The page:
Flight On

The Bosque del Apache National Wildlife Refuge in central New Mexico is known for birds. Lots and lots of birds. More birds than you can possibly count, although they do have a method for making a pretty good estimate of how many there are. Suffice it to say, the Bosque del Apache is all about birds.

Long ago, before man began to encroach on the Rio Grande river, the birds would fly into the area for the winter. It had what they wanted: wetlands and food. Of course, as man developed the Rio Grande, this caused serious problems for birds such as the sandhill cranes and snow geese. Luckily, we also realized the necessity of maintaining the habitat, and in 1939 the Bosque del Apache was formally established. Ever since then, the birds have been wintering here. Today, this actively managed refuge is home to tens of thousands of various birds over the winter.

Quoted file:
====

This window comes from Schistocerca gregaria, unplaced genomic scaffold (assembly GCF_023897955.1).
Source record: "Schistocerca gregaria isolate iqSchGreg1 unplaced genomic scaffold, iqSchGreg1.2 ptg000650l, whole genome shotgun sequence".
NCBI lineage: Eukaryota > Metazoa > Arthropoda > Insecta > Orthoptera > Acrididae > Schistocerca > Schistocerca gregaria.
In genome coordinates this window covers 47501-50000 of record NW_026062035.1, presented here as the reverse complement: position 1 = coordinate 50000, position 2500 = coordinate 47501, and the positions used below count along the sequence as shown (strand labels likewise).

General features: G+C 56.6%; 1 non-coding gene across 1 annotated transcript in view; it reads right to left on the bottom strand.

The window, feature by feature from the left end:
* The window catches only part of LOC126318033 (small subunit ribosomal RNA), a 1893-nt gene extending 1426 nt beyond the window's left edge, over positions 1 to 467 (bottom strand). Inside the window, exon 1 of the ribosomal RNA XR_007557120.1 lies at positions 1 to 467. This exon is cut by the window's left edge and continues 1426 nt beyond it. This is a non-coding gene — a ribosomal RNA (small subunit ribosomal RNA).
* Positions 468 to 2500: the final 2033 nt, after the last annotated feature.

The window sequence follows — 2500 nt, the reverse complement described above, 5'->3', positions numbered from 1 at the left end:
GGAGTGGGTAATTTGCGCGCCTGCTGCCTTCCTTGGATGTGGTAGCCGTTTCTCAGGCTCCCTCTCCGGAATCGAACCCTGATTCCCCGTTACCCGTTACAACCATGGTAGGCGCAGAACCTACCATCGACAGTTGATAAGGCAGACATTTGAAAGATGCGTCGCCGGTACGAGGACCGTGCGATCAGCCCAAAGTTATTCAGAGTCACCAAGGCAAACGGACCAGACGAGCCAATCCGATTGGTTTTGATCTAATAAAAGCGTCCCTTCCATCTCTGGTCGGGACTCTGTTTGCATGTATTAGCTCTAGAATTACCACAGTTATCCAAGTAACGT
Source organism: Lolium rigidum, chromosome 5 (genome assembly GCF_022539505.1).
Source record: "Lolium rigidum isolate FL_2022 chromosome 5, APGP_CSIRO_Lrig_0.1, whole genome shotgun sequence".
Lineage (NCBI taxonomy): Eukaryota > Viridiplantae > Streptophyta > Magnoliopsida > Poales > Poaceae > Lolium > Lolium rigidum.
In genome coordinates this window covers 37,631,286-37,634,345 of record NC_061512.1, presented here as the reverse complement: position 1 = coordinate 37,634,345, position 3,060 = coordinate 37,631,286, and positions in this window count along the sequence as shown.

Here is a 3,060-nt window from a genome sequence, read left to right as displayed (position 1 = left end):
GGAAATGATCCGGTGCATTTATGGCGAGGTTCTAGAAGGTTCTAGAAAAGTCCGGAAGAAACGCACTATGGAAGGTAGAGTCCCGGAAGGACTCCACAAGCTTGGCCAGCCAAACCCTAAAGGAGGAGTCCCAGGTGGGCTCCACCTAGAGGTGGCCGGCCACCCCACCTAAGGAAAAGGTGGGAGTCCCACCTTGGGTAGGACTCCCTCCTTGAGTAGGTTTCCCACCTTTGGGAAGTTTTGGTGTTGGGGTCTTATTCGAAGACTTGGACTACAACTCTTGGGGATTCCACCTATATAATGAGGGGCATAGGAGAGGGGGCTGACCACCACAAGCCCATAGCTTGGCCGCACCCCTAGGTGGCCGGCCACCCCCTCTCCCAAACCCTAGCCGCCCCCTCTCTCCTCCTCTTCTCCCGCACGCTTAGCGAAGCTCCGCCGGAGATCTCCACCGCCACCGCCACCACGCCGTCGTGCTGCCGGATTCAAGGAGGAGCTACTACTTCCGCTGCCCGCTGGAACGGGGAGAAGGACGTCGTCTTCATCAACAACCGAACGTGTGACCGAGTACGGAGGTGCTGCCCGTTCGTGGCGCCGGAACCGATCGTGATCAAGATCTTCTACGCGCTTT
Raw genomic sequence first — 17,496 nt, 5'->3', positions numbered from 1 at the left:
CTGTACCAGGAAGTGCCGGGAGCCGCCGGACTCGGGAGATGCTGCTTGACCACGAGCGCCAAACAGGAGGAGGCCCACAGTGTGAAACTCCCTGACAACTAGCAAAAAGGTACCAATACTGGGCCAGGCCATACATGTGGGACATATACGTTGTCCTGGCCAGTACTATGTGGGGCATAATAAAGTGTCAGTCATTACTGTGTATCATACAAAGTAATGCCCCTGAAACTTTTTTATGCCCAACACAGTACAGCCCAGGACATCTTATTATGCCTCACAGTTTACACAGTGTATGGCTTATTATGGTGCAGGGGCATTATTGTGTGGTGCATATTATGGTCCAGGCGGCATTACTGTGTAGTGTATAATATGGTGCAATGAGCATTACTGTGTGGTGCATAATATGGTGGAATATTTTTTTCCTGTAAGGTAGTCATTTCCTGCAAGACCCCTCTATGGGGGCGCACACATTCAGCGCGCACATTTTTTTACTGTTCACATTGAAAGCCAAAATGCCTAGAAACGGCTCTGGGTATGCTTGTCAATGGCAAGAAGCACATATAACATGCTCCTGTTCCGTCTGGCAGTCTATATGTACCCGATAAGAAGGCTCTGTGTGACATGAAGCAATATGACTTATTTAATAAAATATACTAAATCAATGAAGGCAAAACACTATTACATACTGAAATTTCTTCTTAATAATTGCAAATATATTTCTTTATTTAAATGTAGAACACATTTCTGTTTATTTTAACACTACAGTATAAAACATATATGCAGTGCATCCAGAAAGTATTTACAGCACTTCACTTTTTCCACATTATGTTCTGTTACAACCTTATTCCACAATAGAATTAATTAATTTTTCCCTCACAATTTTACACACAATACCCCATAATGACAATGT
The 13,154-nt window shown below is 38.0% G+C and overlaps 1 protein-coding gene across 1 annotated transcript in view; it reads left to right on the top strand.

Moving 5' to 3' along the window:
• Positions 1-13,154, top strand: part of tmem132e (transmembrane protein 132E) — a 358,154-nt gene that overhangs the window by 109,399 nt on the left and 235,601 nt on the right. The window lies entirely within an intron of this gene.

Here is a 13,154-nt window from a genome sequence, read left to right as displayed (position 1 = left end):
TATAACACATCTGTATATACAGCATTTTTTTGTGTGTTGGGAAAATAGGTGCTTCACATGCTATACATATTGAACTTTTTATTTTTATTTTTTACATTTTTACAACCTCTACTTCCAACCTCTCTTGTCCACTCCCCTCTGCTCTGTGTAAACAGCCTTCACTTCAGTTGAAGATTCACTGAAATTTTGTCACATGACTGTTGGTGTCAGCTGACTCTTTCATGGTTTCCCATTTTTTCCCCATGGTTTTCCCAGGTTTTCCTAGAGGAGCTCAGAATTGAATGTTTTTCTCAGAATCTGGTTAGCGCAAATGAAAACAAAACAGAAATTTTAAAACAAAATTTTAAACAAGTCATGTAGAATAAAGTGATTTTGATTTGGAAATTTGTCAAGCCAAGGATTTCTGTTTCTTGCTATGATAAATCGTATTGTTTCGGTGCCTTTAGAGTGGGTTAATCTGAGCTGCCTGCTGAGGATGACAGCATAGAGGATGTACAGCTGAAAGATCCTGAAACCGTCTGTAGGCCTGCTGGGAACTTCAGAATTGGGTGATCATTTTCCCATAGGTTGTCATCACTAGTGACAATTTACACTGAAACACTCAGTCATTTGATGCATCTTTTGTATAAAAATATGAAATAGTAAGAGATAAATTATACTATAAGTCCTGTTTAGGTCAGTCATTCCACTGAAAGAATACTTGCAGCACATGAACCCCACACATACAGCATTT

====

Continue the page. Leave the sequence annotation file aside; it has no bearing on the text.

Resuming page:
Which brings us to the snow geese. They, as a general rule, take off and land together, which provides an amazing spectacle. Rising as one wing into the blue skies above, an entire flock takes off from their resting place to somewhere else. Flight on!

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